I’m going to dip my toe back into the physics pool here. If the journey to the moon takes approximately 10 seconds (it may be shorter, but I’m calling it 10 seconds for the sake of argument), you’re travelling at a speed of approximately 90,000,000 mph. The distance to Moon from Earth is approximately 250,000 miles. Here’s my math:
250,000 mi/10 sec = 25,000 x 60 sec = 1,500,000 x 60 min = 90,000,000 MPH
Setting aside the fact that the g-forces created by such a speed would not be practical (and would squish riders like a bug) and the fact that no such engine currently exists or is on the horizon of existing, accelerating to 90,000,000 mph would not offer any resistance in space because there’s no air to slow you down. Mars, at its closest point to Earth and therefore the most logical time to launch such a mission, is 33.9 million miles away.
34,000,000 mi/90,000,000 mph = .377777778 hrs x 60 min = 22.6666667 min
Therefore, at that speed without slowing down, it would take approximately 20 minutes to get to Mars. Hell, it’d take just over an hour to get to the sun. There’s no need for a 20 minute nap. Even if you went when Mars was literally the furthest away from Earth, the least logical time to launch a mission to Mars, the distance between the two points in space is 250 million miles, or just under 3 hours away. The speed of light, for reference, is approximately 670,616,629 mph. That has no bearing on my math, but it’s just a fun fact. Bottom line, you don’t need cryogenics to get you to Mars at that speed.
After your needless months long nap (according to the story but not supported by math), you’re awoken to your spacecraft floating in the midst of a meteor shower, and it’s more like a scene from Star Wars than reality. Meteor showers are easily avoidable and detectable with today’s technology, and ISTC would absolutely have woken us up WAY before this ridiculous meteor shower became a thing that you’d have to be Han Bro-lo to get through. But of course, you miraculously get around these meteors and it’s time for us to begin entry interface to Mars.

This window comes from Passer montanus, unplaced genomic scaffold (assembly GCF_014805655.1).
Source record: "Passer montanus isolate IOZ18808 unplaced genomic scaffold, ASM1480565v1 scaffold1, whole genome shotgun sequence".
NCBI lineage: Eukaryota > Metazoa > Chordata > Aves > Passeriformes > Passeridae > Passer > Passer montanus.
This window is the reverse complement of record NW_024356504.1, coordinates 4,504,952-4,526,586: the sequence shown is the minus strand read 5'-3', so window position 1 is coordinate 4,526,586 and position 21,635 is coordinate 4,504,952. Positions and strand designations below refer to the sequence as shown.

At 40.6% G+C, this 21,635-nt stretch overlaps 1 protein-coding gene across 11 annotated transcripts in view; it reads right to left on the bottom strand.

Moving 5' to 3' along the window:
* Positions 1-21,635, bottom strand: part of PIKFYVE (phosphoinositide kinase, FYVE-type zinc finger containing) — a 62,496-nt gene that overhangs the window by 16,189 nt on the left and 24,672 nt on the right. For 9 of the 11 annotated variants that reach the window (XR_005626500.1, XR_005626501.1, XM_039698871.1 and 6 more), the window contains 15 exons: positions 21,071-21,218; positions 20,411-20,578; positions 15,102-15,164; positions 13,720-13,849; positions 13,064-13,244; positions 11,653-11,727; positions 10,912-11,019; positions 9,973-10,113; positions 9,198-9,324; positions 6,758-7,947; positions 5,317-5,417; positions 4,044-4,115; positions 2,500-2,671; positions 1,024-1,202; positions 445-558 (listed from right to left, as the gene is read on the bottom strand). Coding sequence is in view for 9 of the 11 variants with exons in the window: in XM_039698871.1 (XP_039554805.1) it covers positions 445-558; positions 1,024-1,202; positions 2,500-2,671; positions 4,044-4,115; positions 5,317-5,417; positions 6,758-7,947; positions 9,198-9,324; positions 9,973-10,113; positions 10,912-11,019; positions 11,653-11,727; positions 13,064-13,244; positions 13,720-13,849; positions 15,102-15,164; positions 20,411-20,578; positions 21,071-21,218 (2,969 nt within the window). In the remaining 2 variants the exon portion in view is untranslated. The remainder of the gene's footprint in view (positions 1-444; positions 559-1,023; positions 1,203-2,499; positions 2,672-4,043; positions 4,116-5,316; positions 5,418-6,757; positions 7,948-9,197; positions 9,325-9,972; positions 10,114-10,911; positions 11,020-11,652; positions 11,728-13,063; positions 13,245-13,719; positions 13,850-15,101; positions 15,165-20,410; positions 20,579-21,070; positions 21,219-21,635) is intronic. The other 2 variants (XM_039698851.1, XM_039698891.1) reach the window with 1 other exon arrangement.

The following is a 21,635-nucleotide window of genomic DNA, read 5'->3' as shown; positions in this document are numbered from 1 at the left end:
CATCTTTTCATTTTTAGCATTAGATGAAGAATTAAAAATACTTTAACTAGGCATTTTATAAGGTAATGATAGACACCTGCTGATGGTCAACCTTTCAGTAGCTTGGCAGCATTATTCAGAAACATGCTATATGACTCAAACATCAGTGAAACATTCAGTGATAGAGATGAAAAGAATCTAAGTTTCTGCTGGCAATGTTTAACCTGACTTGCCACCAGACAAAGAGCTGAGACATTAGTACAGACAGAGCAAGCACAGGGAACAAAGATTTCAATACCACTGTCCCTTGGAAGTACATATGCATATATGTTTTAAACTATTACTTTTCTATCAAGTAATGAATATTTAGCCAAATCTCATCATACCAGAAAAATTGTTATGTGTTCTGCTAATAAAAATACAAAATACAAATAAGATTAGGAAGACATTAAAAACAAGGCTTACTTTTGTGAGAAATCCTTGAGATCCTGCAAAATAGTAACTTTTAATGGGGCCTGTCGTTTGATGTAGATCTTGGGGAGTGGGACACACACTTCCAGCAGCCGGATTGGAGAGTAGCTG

One can’t simply land on the Martian polar ice cap easily though, you have to manually fly through a canyon to get to the landing site, with all four people inexplicably needing to control the spacecraft (because it works so well when multiple people try to drive a car), then upon your landing you realize that the landing strip is covered in ice and skid past the end of the runway all the way to a cliffs edge. After hanging over the cliff at an impossible angle to recover from without also falling over it, the ship miraculously rights itself and you’ve made a successful landing. They gloss over the fact that you’d probably have to climb on top of the rocket and walk back to the landing site, and then the rocket would inevitably tip over like those RV’s in The Lost World. But, Lt. Dan, ever the optimist at this point, gives you a thumbs up and we then exit the vehicle.
After disembarking the capsule, you have to traverse a series of hallways with some Armageddon-like theme song playing in the background, where you enter into a playground of sorts for the kids who are unable to ride the ride but still want to have a space-y experience (but not Kevin Spacey…that has no place on WDW property as far as I’m concerned). We then enter the gift shop, where one can purchase the helmet hat you saw me wear in one of the above pictures, as well as other NASA paraphernalia, light sabers and other Star Wars BLEEP (lest we forget that franchise also is set in space), and my favorite, freeze dried ice cream!
I’ve said it before and I’ll say it again, Mission: Space is by far my favorite theme park attraction. Nothing else even comes close in my opinion. The story certainly has some logical fallacies and scientific errors that shouldn’t be overlooked, but the experience is unique at Disney World in that no other ride gives you the same sensations. Aside from the Kennedy Space Center, I’m unaware of any flight simulator that is anything like Mission: Space.
It doesn’t hurt that I’ve been a “space-nut” since I was a child. I had to take a government budgeting class in college, where we had to make up our own government program. Though I have a Libertarian objection to the need of any additional governmental program, I still needed to pass, so I came up with what I dubbed the “Idiots in Space” program, rationalizing that if we’re ever going to colonize other planets (like Mars), you’re going to need plumbers and farmers and vocations which don’t require a degree from Georgia Tech and MIT.
The future of Mission: Space is looking slightly brighter than I thought it would be a couple of years ago. Though I ride the attraction 4-5 times every trip, I’ve been able to do so because the wait times are usually around 25 minutes for the Orange version, which is extremely short compared to the other E-Ticket attractions in Soarin’ and Test Track. Now Disney has updated the attraction to include a completely different Green version, so riders can drift in Earth orbit and see stuff like the Hawaiian Islands and Italy. Also, at D23 this year, Disney announced that there will be a space themed restaurant attached to the building where diners will have the opportunity to gaze upon the heavens as they consume some space favorites. Hopefully they’ll offer the freeze dried ice cream for dessert and have some sort of Tang mixed drink on the menu as well.
If you made it all the way through to the end, I congratulate you! This might be my longest post yet, but I couldn’t let the factual errors of this ride go, and I love this attraction so much that I had to give it the proper Cynical Disney treatment. Until next time…
-The Disney Cynic
“I’m all beers!”